The English word “psalm” comes from the Greek Septuagint translation of the Hebrew word mizmor, a word meaning “melody of praise.” The various mizmorim (psalms) were compiled into a collection, perhaps by King David himself, and were later codified by Ezra the Scribe when the canon of the Tanakh was established.
In the Tanakh, Tehillim is one of three books of the “Wisdom Literature” (part of the Ketuvim (Writings). In effect, Tehillim is the sacred hymnal of the Jewish people. Each mizmor is ordered in Tehillim according to the Hebrew alphabet. For example, Psalm One is referred to as Mizmor Aleph, Psalm Two as Mizmor Bet, Psalm 23 as Mizmor Kaf-Gimmel, and so on (click here for more information about using Hebrew letters as numbers).
In addition to daily Torah and Talmud readings, many Orthodox Jews will read a daily portion from Tehillim (the 150 mizmorim are divided into 30 daily units -- one for each day of the Hebrew month).
The Hallel is a group of Psalms (113-118) that are recited (as a unit) in synagogues on joyous occasions, when the praise of God is particularly appropriate (and also immediately following the Shacharit Amidah). These occasions include the following:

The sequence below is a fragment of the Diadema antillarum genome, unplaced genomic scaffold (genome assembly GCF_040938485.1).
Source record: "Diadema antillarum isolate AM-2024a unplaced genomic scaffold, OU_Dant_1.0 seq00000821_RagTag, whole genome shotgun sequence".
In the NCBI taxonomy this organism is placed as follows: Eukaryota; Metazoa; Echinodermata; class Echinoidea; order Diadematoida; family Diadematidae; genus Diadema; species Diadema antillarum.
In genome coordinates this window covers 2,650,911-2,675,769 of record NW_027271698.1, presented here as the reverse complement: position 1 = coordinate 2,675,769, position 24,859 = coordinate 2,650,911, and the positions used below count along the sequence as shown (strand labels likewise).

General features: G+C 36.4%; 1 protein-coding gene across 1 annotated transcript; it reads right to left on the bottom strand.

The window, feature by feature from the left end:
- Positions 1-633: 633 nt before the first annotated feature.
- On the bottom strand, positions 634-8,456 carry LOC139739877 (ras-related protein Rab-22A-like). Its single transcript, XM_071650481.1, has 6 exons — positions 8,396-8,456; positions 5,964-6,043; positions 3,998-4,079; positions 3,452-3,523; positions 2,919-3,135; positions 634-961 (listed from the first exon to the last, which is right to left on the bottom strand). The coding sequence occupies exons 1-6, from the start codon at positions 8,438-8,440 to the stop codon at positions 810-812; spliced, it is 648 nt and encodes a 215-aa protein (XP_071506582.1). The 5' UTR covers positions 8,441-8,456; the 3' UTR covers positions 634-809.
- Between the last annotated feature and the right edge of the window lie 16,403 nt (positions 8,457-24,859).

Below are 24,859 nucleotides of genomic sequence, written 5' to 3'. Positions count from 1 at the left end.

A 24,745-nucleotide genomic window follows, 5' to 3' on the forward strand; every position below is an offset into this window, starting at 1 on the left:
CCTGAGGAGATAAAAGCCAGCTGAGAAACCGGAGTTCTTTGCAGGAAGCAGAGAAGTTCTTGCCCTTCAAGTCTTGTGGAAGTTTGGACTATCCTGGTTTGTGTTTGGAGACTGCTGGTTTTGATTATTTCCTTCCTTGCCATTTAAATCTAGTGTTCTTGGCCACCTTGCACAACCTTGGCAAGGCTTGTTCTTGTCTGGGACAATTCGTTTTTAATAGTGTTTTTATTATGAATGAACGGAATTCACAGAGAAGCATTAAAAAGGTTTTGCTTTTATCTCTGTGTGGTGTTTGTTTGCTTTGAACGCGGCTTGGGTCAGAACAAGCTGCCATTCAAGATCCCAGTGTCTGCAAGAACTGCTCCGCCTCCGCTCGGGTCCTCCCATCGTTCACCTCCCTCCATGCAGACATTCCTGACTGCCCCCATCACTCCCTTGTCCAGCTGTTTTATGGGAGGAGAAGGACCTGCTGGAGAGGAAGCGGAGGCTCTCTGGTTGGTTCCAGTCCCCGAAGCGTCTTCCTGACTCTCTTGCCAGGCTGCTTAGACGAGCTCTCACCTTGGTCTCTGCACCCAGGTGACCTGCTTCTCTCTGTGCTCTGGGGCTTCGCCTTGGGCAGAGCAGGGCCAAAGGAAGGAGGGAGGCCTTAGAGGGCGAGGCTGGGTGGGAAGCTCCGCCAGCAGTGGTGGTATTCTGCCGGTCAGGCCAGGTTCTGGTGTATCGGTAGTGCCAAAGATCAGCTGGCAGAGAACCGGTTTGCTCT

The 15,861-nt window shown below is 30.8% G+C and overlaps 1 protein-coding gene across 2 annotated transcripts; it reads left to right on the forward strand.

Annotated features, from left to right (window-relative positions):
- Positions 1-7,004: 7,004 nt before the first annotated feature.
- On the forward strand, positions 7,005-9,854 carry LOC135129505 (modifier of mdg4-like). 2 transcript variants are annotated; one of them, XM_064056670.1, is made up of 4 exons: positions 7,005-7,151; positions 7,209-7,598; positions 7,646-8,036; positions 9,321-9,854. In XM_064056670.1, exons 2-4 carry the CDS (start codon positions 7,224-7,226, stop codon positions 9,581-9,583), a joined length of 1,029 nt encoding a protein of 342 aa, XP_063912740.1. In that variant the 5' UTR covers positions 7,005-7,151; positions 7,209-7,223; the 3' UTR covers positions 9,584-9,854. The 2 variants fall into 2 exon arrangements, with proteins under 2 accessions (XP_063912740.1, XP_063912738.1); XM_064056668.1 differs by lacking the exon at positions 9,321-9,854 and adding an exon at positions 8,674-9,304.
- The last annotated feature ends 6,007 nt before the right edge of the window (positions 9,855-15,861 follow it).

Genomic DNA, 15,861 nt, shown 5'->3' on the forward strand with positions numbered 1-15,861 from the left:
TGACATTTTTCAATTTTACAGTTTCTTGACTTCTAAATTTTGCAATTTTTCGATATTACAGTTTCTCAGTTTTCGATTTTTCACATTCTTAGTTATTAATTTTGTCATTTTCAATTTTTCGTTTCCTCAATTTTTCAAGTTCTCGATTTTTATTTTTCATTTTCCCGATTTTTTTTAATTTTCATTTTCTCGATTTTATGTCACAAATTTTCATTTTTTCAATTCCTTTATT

- The three major festivals: Pesach, Shavu’ot and Sukkot
- During Chanukah
- During Rosh Chodesh (Beginnings of New Months)
About the word “Hallelujah!”
Notice that the word “Hallelujah” is not itself a praise to the LORD, but rather is the plural imperative form of the verb Halal, meaning “You praise the LORD!” (see Psalm 111; 112; 113; 117; 135; 146, 147, 148, 149, 150). Hallelu et-shem Adonai is thus a command to “praise the Name of the LORD!”